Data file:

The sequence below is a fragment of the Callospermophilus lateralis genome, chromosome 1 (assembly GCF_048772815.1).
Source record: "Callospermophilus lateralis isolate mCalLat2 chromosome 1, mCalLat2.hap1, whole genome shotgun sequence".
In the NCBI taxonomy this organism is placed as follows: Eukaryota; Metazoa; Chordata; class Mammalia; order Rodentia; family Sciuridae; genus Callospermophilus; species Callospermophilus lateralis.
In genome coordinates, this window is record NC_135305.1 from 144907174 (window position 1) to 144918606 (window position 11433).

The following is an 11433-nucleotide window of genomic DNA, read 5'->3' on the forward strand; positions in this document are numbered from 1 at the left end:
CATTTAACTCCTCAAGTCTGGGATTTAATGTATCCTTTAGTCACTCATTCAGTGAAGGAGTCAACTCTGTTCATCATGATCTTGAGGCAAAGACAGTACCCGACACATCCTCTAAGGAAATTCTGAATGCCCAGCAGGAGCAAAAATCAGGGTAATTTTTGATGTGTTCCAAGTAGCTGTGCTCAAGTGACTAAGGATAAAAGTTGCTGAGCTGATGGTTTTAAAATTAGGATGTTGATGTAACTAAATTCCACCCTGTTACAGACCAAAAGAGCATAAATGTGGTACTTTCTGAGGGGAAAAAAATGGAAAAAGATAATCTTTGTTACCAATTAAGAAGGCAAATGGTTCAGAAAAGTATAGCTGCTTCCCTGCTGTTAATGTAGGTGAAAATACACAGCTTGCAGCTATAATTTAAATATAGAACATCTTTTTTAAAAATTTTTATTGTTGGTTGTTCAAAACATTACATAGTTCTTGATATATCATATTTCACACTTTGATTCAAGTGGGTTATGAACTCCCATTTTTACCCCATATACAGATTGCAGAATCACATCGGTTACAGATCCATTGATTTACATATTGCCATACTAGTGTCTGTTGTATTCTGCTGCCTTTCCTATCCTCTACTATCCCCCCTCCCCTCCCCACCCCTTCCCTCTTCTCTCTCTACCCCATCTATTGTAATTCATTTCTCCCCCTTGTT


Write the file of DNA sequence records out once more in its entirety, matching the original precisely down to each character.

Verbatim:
The sequence below is a fragment of the Callospermophilus lateralis genome, chromosome 1 (assembly GCF_048772815.1).
Source record: "Callospermophilus lateralis isolate mCalLat2 chromosome 1, mCalLat2.hap1, whole genome shotgun sequence".
In the NCBI taxonomy this organism is placed as follows: Eukaryota; Metazoa; Chordata; class Mammalia; order Rodentia; family Sciuridae; genus Callospermophilus; species Callospermophilus lateralis.
In genome coordinates, this window is record NC_135305.1 from 144907174 (window position 1) to 144918606 (window position 11433).

The following is an 11433-nucleotide window of genomic DNA, read 5'->3' on the forward strand; positions in this document are numbered from 1 at the left end:
CATTTAACTCCTCAAGTCTGGGATTTAATGTATCCTTTAGTCACTCATTCAGTGAAGGAGTCAACTCTGTTCATCATGATCTTGAGGCAAAGACAGTACCCGACACATCCTCTAAGGAAATTCTGAATGCCCAGCAGGAGCAAAAATCAGGGTAATTTTTGATGTGTTCCAAGTAGCTGTGCTCAAGTGACTAAGGATAAAAGTTGCTGAGCTGATGGTTTTAAAATTAGGATGTTGATGTAACTAAATTCCACCCTGTTACAGACCAAAAGAGCATAAATGTGGTACTTTCTGAGGGGAAAAAAATGGAAAAAGATAATCTTTGTTACCAATTAAGAAGGCAAATGGTTCAGAAAAGTATAGCTGCTTCCCTGCTGTTAATGTAGGTGAAAATACACAGCTTGCAGCTATAATTTAAATATAGAACATCTTTTTTAAAAATTTTTATTGTTGGTTGTTCAAAACATTACATAGTTCTTGATATATCATATTTCACACTTTGATTCAAGTGGGTTATGAACTCCCATTTTTACCCCATATACAGATTGCAGAATCACATCGGTTACAGATCCATTGATTTACATATTGCCATACTAGTGTCTGTTGTATTCTGCTGCCTTTCCTATCCTCTACTATCCCCCCTCCCCTCCCCACCCCTTCCCTCTTCTCTCTCTACCCCATCTATTGTAATTCATTTCTCCCCCTTGTT